deviance in nominal categorizationreflectsa conceptuallyand perspectively
charged distinctivefeature, the foreignnessof the utterance being thus
foregroundedthrougha twofoldtensionbetweentheJewishaudiencewithinthe
narrativeframe and the Philistinespeakers withinthe narrativeinset: the
informationaldiscrepancybetween the enlightenedand the ignorant(the
inEgypt,notinthewilderness)and thenormative
plagueswere actuallyinflicted
between
the
monotheistic
and thepolytheistic.
discrepancy
In othercases, the mimeticdiscrepancyis reflectedin termsof thesemantic
structureor limitsof the two languagesin whichthereportedand thereporting
speech-eventsare encoded, as when theLilliputians,whollyunacquaintedwith
manyphenomenawhichWesternculturetakesforgranted,have to fallback on
ingeniousguessingand lengthycircumlocutionin orderto referto Gulliver's
watch:
A globe,halfsilver,
andhalfofsometransparent
metal:foronthetransparent
side
we sawcertainstrange
andthought
wecouldtouchthem,
drawn,
figures
circularly
untilwe foundourfingers
He putthisengineto
stoppedwiththatlucidsubstance.
ourears,whichmadean incessant
andweconjecture
noiselikethatofa water-mill:
itis eithersomeunknown
butwe aremore
animal,or thegod thathe worships:
inclined
to thelatteropinion,becausehe assuredus,(ifwe understand
himright,
forhe expressedhimself
thathe seldomdidanything
without
veryimperfectly)
it(PartI, Chap.2).
consulting
Elsewhere, the conceptual reflectionis based on the lexical or referential
deficiencyof the target rather than the source language, as when the
half-Russianheroineof The BirdsFall Down mentionsthe manylovingnames
conferredon oil by the OrthodoxChurch:"the holyoil, theoil ofgladness,the
oil of sanctification,
a royalrobe, a seal of safety,the delightof the heart,an
eternaljoy, theoil ofsalvation"(Chap. 9).
Most often, however, this mode of intratextualtranslationimplements
indicators that are verbally much less definiteor codified,producingthe
impressionof heterolingualism
throughculturallytypical(or typified)topics,
interests,attitudes,realia, formsof address,fieldsof allusion,or paralinguistic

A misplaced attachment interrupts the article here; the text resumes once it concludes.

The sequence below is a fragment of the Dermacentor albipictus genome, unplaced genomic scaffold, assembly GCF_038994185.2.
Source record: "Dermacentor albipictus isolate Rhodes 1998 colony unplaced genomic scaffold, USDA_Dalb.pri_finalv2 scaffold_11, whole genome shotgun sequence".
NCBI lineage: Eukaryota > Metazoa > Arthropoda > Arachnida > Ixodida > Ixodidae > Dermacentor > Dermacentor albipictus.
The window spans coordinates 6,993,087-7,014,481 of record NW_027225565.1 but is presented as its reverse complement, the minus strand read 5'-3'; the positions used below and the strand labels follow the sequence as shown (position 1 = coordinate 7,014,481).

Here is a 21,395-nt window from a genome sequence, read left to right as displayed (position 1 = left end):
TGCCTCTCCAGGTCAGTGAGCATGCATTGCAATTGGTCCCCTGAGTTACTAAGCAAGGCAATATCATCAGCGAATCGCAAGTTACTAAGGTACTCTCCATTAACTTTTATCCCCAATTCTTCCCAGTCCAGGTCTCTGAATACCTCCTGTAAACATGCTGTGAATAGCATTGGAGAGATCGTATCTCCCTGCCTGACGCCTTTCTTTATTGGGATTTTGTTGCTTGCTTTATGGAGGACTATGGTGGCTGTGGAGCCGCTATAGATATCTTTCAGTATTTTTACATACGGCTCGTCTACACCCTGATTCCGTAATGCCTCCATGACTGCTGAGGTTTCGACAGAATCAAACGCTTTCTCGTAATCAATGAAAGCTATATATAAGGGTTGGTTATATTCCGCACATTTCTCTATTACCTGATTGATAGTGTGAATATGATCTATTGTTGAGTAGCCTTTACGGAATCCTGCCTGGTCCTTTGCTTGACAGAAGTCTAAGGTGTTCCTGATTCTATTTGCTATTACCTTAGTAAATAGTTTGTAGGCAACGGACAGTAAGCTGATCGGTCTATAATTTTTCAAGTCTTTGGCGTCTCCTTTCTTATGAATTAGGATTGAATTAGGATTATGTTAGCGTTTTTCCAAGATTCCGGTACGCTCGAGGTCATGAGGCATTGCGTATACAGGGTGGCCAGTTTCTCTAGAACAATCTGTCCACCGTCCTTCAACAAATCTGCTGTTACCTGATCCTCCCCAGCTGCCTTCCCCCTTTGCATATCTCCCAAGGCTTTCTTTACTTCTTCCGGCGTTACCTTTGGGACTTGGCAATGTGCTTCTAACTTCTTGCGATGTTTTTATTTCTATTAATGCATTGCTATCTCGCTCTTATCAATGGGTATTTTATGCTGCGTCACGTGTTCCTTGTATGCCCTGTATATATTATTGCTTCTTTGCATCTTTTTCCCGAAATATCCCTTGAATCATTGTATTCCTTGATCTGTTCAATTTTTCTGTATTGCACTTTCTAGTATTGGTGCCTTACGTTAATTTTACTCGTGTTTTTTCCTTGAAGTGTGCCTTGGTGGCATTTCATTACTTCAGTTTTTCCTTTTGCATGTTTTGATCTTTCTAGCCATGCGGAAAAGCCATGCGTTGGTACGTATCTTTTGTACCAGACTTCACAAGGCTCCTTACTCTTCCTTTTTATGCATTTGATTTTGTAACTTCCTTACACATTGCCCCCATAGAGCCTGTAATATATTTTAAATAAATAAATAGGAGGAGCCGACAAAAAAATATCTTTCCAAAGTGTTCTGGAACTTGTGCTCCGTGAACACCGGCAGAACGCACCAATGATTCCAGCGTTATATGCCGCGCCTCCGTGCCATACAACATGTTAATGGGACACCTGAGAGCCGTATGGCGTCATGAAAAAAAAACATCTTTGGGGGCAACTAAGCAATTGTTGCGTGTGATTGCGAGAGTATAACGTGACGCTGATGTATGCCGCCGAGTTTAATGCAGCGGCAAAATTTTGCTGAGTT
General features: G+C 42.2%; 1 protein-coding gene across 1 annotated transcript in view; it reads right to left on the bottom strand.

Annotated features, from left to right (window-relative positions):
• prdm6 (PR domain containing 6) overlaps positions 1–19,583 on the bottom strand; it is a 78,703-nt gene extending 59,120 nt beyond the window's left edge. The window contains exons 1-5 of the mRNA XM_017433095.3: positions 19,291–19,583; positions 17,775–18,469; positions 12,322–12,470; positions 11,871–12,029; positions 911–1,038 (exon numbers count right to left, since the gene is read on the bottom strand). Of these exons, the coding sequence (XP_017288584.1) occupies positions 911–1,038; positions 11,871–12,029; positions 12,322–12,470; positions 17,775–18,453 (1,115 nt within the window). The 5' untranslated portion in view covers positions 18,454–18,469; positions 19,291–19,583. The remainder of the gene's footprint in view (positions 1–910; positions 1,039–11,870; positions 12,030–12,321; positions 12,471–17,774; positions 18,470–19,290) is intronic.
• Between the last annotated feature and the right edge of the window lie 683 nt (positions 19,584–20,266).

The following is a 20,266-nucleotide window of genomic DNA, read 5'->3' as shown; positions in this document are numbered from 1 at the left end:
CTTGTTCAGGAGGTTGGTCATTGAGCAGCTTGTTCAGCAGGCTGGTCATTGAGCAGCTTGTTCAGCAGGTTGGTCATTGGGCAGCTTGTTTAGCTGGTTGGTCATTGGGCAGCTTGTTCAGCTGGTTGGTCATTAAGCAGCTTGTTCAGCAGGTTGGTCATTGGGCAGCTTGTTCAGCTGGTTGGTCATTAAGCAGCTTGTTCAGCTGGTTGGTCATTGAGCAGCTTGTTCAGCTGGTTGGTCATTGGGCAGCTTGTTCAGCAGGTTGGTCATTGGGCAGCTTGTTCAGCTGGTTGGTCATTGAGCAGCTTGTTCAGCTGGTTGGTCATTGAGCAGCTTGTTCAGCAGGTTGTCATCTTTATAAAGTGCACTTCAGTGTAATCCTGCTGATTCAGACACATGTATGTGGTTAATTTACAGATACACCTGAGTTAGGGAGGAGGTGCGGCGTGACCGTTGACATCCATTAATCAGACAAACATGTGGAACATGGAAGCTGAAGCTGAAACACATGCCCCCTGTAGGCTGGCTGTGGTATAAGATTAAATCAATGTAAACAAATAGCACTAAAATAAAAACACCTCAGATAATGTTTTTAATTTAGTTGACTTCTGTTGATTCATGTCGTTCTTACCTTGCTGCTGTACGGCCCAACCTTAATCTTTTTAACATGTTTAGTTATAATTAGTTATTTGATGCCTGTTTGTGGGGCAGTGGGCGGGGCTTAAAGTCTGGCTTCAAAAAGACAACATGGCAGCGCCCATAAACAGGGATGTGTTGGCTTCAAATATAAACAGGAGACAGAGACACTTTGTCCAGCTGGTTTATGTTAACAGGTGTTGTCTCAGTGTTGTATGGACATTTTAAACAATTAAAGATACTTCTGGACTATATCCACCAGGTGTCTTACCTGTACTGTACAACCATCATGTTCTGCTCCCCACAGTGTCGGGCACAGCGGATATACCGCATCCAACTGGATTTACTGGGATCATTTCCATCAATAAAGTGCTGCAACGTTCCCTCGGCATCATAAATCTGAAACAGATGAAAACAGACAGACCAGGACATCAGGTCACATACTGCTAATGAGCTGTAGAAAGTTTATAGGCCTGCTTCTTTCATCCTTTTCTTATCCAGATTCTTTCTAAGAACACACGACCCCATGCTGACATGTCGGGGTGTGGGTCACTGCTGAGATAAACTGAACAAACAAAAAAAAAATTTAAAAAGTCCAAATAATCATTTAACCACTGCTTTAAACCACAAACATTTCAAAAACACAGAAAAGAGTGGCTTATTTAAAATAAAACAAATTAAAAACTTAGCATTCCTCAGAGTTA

featureslikegesticulation.
is a directstatementon thereporter's(or even the
4) Explicitattribution,
finally,
reportee's)part concerningthe language (or some aspect of the language) in
whichthereportedspeechwas originally
made.We have alreadyseen morethan
one instance of it conjoined, in the form of generalization,with other
translationaltypes:forexample,in thenarrator'scommentson Pnin'sphonetic
or Nioche's lexical aberrations.But attributionmay also appear by itself,
unsupported and unexemplifiedby even the faintestshade of mimetic
"showing" and consistingin pure narratorial"telling" - whetherabout the
heterolingualnatureof thediscourseas a whole(e.g., "He spokeinFrench")or,

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MEIR STERNBERG

232

more specifically,
about the standardizationof some heterolingualcomponent
in Pygmalionthat "this desperateattemptto represent
when
notes
Shaw
(as
a phoneticalphabetmustbe abandonedas unintelligible
dialect
without
[Liza's]
outsideLondon"). A typicalresultofitsthoroughgoing
applicationis that,when
thequoted speakerswithintherepresentedrealityare themselvesbilingual(as in
Eric Ambler's A Kind of Anger),the omission of an overt notice makes it
impossibleto determinein whichof thepossiblelanguagesa certaindialogue is
conducted.Anotheris whatmaybe called standardizationat a second remove,
usually due to a double communicativeframing:a narrator'sstandardized
quotation(in his language) of a character'sstandardizedquotation(in his own
language) of anothercharacter'sspeech (in a thirdlanguage).In extremecases,
therefore,attributionmergesinto the pole of homogenizingconventionin all
oftherepresentational
mediumand
thatconcernstheuncontestedunilingualism
fromthispole onlyin the"mimetic"awarenessof the poly-or
is distinguished
heterolingualismof the representedobject, signalledthroughthe occasional
referencesto linguistic
diversity.
II
translation
What is commonto thedifferent
typesor categoriesof intratextual
is, then, that the interferencewith the reportedheterolingualspeech-event
produces a verbally and communicativelymixed quotation, combiningthe
perspectivesof theintrusivenarratorwithintheframeand theoriginalspeaker
withinthe inset. But in view of the differencesin the degree of quotational
interference,it is tempting to range the four categories we have just
cases:
along a scale flankedbythetwolimiting
distinguished